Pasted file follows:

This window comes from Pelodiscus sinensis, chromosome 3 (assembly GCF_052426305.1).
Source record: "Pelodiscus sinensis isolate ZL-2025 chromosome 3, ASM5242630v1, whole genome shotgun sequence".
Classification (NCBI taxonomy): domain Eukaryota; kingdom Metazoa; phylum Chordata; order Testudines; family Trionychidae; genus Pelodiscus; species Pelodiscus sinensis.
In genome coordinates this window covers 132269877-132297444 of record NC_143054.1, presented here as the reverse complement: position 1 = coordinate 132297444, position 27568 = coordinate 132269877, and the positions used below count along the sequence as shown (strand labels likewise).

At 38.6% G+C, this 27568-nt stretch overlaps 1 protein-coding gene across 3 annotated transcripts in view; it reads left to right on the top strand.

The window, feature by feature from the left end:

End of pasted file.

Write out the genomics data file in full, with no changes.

This window comes from Pelodiscus sinensis, chromosome 3 (assembly GCF_052426305.1).
Source record: "Pelodiscus sinensis isolate ZL-2025 chromosome 3, ASM5242630v1, whole genome shotgun sequence".
Classification (NCBI taxonomy): domain Eukaryota; kingdom Metazoa; phylum Chordata; order Testudines; family Trionychidae; genus Pelodiscus; species Pelodiscus sinensis.
In genome coordinates this window covers 132269877-132297444 of record NC_143054.1, presented here as the reverse complement: position 1 = coordinate 132297444, position 27568 = coordinate 132269877, and the positions used below count along the sequence as shown (strand labels likewise).

At 38.6% G+C, this 27568-nt stretch overlaps 1 protein-coding gene across 3 annotated transcripts in view; it reads left to right on the top strand.

The window, feature by feature from the left end: